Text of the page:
In recent decades, only a handful of studies have highlighted the career interest patterns among Asian Americans. Group career counseling is particularly appropriate for ‘group-oriented’ cultures for many reasons such as the importance placed on “collectivism, primacy of group survival over individual survival, interdependence, and connectedness” (Pope, 1999, p. 13). These are common themes that span across many Asian ethnic groups. However, it is important that counselors observe how closely a client identifies with these typical Asian cultural values and beliefs (Pope, 1999).
Yoo and Lee (2005) found that for Asian Americans with a strong ethnic identity, suppressive coping strategies are often used to avoid interpersonal conflict. For example, what may appear to an Asian American client as coping with emotional issues, may actually be avoidance, repression, or denial of these issues from a counselor’s perspective. Through suppressive coping, an Asian American client may not actually experience catharsis or a relief in distressing symptoms; rather they do not address these issues by believing that not discussing them will be the solution. This impacts the low rates of Asian Americans seeking help through formal counseling services. The use of these suppressive coping strategies can put them at higher risk for depression. Wei, Heppner, Ku, and Liao (2010) examined the effect on the utilization of certain coping strategies and whether they strengthened or weakened the association between racial discrimination stress and depressive symptoms. In doing so, they identified and contrasted the coping strategies of individualistic cultures with collectivistic cultures. Those who strongly identify with collectivistic cultures typically cope with their stress in one or more of these five ways: “(a) acceptance, reframing, and striving, (b) family support, (c) avoidance and detachment, (d) religion/spirituality, and (e) private emotional outlets” (Wei, M., Heppner, P. P., Ku, T., Liao, K., Y., 2010, p. 139), thus highlighting the importance of being sensitive to culturally congruent coping.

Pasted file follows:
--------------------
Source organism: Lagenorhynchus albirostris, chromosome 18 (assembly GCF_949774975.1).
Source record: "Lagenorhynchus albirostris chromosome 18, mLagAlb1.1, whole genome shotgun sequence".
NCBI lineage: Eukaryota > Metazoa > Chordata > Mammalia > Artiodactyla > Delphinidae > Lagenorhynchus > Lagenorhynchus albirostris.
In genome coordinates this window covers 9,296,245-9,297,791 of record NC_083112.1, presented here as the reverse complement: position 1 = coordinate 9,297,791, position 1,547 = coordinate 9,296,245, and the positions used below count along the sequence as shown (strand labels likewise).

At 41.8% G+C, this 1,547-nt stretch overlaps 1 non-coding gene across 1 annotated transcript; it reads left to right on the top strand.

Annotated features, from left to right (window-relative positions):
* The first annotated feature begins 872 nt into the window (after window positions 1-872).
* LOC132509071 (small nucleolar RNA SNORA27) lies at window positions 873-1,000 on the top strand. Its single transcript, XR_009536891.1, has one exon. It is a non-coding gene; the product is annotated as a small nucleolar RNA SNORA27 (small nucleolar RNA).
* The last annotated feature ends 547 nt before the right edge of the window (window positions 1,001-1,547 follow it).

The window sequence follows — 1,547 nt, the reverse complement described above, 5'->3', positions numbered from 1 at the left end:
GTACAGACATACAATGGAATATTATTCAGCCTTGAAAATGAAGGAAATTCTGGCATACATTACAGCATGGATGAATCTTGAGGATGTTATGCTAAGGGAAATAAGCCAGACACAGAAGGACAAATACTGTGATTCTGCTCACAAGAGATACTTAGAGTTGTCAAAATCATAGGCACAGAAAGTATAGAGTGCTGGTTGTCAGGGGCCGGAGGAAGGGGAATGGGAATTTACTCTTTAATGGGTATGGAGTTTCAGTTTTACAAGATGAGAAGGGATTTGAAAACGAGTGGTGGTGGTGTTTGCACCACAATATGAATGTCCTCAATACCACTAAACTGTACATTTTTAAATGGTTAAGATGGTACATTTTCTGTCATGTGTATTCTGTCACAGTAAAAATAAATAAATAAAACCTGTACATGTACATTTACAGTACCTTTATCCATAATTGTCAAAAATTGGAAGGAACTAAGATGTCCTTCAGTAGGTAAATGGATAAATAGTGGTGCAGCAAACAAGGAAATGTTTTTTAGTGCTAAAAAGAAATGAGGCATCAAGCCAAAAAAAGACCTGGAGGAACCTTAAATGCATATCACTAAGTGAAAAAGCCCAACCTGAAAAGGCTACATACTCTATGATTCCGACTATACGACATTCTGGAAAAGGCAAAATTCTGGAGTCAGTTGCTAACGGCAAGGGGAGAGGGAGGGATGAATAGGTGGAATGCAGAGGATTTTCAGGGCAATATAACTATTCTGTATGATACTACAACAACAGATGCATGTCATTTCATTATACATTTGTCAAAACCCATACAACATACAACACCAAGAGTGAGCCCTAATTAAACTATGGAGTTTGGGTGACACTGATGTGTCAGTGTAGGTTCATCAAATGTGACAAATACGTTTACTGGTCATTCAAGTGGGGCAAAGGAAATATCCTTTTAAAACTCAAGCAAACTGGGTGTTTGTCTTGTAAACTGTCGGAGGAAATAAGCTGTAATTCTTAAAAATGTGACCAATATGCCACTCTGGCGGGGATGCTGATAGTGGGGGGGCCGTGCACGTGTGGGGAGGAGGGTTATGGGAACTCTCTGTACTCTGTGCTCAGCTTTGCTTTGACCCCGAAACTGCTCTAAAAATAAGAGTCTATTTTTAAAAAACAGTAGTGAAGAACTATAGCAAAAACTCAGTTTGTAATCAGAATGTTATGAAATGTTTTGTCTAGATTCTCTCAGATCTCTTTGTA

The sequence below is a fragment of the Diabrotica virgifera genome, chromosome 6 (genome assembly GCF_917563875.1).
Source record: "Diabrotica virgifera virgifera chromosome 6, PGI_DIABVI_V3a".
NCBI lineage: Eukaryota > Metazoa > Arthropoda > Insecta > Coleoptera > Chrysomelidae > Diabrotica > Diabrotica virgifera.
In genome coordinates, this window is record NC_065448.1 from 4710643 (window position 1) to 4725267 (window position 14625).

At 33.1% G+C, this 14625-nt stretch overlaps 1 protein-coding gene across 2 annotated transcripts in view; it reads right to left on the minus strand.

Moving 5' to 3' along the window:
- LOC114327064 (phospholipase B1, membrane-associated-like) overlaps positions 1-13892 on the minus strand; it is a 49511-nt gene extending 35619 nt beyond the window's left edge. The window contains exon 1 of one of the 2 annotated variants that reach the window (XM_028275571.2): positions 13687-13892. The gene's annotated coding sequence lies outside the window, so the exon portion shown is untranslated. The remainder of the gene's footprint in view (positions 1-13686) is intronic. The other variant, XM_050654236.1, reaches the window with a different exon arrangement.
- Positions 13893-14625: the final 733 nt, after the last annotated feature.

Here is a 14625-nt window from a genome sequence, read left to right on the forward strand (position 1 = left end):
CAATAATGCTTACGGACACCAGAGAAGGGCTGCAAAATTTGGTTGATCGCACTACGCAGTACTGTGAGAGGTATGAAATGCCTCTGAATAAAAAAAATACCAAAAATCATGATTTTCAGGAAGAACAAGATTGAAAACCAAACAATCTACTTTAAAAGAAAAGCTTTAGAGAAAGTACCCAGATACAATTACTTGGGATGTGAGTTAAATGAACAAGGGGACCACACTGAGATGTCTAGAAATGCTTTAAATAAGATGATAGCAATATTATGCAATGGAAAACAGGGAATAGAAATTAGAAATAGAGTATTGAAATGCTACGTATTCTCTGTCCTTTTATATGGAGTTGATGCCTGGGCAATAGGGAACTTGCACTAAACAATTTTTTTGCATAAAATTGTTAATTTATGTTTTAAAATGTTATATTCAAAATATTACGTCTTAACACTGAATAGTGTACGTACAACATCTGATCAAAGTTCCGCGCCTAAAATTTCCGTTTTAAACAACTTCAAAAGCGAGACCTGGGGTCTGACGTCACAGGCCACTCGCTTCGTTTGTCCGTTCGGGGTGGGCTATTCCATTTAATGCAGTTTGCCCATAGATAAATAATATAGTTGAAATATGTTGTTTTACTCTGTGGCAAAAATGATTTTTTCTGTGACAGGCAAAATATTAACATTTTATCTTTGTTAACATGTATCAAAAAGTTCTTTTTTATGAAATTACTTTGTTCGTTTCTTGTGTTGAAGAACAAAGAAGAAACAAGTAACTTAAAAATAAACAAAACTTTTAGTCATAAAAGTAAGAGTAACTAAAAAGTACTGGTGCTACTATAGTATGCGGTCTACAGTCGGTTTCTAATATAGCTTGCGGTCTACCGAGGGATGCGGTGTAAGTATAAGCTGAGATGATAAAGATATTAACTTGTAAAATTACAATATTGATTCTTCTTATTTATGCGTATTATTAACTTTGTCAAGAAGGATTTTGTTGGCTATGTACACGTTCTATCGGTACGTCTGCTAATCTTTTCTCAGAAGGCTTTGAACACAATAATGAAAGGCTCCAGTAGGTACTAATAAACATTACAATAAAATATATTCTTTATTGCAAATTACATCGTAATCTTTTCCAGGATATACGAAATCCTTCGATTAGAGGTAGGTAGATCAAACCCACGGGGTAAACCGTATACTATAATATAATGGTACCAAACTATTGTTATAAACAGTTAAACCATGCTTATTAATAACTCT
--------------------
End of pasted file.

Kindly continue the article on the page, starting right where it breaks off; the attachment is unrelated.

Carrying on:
Seeking Understanding of the Stereotype